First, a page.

An advocate for people living with disabilities is calling a new Conservative Party flyer insensitive because its message about inclusivity is written in braille that is impossible for blind people to read.
A recent mailout sent by two Manitoba MPs, including the newly minted minister of Canadian heritage and official languages, Shelly Glover, advertises how the Stephen Harper government is working to help people with disabilities enter the workforce.
But the flyer uses braille that is not tactile because it is neither raised nor embossed.
"They're talking about what they've done for people with disabilities around issues of access and inclusivity. And I'm thinking, 'Well, this isn't really an inclusive way to do it,'" said Doreen Demas, who was born with a visual impairment that eventually led to blindness.
"It just kind of boggles my mind why they would do such a thing. What was the purpose of it? Clearly, blind people would be unable to read it, seeing that we read by touching the braille and obviously this couldn't happen."
Demas said a more inclusive flyer "could have at least provided information where a person with a visual impairment could read about whatever was in the flyer."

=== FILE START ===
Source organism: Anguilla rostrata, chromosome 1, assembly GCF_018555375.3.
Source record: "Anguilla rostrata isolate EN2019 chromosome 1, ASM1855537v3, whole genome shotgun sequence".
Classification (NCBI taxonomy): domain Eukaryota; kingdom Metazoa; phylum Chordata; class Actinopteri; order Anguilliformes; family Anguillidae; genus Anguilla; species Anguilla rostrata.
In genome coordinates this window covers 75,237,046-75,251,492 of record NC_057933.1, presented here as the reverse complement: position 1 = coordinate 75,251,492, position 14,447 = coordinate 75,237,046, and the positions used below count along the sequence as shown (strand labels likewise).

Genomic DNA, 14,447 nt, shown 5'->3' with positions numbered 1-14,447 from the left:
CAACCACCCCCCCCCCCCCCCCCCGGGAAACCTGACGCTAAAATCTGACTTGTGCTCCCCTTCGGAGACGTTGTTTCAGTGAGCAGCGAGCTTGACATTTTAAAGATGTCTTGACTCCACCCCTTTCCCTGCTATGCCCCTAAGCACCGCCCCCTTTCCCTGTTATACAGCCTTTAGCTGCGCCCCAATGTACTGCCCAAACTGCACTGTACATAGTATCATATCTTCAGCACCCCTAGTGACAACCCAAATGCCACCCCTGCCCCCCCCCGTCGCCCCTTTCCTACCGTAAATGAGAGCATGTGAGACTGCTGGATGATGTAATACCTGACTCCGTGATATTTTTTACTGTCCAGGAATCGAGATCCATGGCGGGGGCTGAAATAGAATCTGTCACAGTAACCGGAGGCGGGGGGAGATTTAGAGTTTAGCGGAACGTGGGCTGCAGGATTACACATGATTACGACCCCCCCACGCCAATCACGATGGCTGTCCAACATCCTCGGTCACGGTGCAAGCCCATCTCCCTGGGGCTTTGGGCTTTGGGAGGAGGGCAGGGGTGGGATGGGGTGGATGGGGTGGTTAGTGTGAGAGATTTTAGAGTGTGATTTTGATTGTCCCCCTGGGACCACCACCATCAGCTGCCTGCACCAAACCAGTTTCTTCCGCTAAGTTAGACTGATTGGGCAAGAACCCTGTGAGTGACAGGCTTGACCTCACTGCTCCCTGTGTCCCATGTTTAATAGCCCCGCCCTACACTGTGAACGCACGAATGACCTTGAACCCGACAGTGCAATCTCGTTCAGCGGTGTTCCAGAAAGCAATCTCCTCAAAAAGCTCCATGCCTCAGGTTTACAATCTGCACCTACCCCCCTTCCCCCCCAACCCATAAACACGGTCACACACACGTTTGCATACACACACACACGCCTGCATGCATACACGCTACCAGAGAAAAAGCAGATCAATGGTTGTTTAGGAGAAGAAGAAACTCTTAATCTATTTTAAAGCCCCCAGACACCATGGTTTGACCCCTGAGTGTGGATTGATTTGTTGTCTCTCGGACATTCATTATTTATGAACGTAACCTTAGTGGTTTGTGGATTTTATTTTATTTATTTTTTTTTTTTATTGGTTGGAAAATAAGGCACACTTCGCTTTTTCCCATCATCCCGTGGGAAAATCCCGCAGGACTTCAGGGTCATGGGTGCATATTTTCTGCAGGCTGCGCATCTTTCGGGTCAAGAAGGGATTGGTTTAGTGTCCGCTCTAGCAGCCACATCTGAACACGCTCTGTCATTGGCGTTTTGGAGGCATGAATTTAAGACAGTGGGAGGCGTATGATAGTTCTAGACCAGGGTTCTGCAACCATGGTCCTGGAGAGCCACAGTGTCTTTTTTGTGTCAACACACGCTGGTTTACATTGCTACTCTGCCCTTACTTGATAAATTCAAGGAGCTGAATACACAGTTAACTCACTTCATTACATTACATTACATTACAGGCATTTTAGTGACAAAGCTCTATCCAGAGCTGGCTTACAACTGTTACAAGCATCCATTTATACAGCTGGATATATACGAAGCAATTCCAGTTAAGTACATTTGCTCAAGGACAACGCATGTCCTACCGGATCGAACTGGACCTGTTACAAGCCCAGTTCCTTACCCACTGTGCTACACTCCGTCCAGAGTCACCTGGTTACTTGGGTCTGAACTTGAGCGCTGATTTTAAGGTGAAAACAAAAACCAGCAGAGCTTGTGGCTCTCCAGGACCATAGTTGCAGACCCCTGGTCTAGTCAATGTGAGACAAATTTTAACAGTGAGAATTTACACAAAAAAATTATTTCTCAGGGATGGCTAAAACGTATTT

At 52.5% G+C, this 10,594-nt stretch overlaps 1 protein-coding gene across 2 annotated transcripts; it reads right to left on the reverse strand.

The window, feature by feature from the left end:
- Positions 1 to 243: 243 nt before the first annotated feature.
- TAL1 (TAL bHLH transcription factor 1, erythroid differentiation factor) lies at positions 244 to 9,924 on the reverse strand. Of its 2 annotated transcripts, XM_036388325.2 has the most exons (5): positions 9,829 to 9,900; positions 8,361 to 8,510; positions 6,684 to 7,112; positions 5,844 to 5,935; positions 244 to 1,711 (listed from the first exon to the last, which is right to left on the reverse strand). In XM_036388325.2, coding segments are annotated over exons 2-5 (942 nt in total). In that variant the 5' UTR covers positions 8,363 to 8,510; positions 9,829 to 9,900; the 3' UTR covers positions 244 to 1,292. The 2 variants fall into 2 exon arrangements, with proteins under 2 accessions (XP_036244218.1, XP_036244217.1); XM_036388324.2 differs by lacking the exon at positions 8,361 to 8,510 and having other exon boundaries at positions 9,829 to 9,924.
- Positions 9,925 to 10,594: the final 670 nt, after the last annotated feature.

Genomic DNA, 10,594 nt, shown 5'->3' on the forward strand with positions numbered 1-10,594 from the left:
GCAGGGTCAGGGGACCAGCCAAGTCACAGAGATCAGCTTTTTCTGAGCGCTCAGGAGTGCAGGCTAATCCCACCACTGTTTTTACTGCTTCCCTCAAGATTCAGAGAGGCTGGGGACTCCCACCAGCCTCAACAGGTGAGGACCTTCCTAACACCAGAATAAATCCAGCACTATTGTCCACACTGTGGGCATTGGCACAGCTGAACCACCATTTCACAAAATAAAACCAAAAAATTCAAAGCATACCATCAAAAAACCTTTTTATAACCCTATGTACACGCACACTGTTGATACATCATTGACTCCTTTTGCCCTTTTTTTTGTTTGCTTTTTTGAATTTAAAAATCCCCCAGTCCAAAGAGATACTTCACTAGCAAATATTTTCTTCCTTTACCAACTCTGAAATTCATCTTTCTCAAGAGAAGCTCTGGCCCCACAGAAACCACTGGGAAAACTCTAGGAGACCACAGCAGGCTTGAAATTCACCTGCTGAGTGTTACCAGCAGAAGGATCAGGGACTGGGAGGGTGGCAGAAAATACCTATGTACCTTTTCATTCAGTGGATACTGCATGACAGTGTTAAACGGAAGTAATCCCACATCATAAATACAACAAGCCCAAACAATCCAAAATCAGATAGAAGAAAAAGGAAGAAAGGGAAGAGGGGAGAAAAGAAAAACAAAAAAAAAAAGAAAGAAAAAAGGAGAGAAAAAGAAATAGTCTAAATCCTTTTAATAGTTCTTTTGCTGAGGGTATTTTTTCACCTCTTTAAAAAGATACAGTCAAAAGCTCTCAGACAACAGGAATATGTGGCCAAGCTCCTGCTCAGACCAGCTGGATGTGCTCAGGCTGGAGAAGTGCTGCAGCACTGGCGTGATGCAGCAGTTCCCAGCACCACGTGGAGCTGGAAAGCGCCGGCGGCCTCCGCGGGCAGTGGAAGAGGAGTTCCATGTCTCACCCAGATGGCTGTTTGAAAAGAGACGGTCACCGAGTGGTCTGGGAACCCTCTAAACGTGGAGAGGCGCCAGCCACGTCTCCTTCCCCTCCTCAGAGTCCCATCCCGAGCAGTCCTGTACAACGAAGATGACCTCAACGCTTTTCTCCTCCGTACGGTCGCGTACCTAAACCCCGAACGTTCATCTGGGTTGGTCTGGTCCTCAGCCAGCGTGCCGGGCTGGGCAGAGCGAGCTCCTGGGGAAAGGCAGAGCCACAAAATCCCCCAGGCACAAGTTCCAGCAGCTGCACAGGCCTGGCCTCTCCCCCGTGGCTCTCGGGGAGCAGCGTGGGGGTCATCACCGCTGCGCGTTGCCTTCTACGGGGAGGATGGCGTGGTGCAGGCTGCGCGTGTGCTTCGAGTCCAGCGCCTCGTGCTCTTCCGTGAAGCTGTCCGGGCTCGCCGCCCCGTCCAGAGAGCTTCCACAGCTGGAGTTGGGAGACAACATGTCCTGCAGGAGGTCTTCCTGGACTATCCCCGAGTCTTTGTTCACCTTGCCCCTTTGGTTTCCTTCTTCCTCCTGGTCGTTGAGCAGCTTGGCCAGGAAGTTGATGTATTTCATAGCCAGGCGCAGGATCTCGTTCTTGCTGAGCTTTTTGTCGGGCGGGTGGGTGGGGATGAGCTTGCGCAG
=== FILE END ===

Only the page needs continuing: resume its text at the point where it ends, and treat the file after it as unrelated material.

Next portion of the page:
In an email sent to CBC News, a spokesperson from Glover's office provided a statement from her, saying the braille text on the mailer is meant to be a visual representation only.
"Like the other graphics on that mailer, it signifies a group of Canadians who may face challenges in obtaining employment," Glover stated in the email.
"Our Conservative government is committed to supporting all Canadians in finding work, and is proud of renewing our support for the Enabling Accessibility Fund."
Elmwood-Transcona MP Lawrence Toet also sent out the mailer, as did other Conservative MPs in other parts of the country. Toet's office has not released a statement on the flyer.
Demas said what irks her the most about the flyers are the Conservatives’ claims made inside.
"They keep talking about their accomplishment, but at the end of the day, too many people with disabilities are unemployed," she said.
She said instead of an apology, she would like to see the government take real steps toward helping people with disabilities land jobs.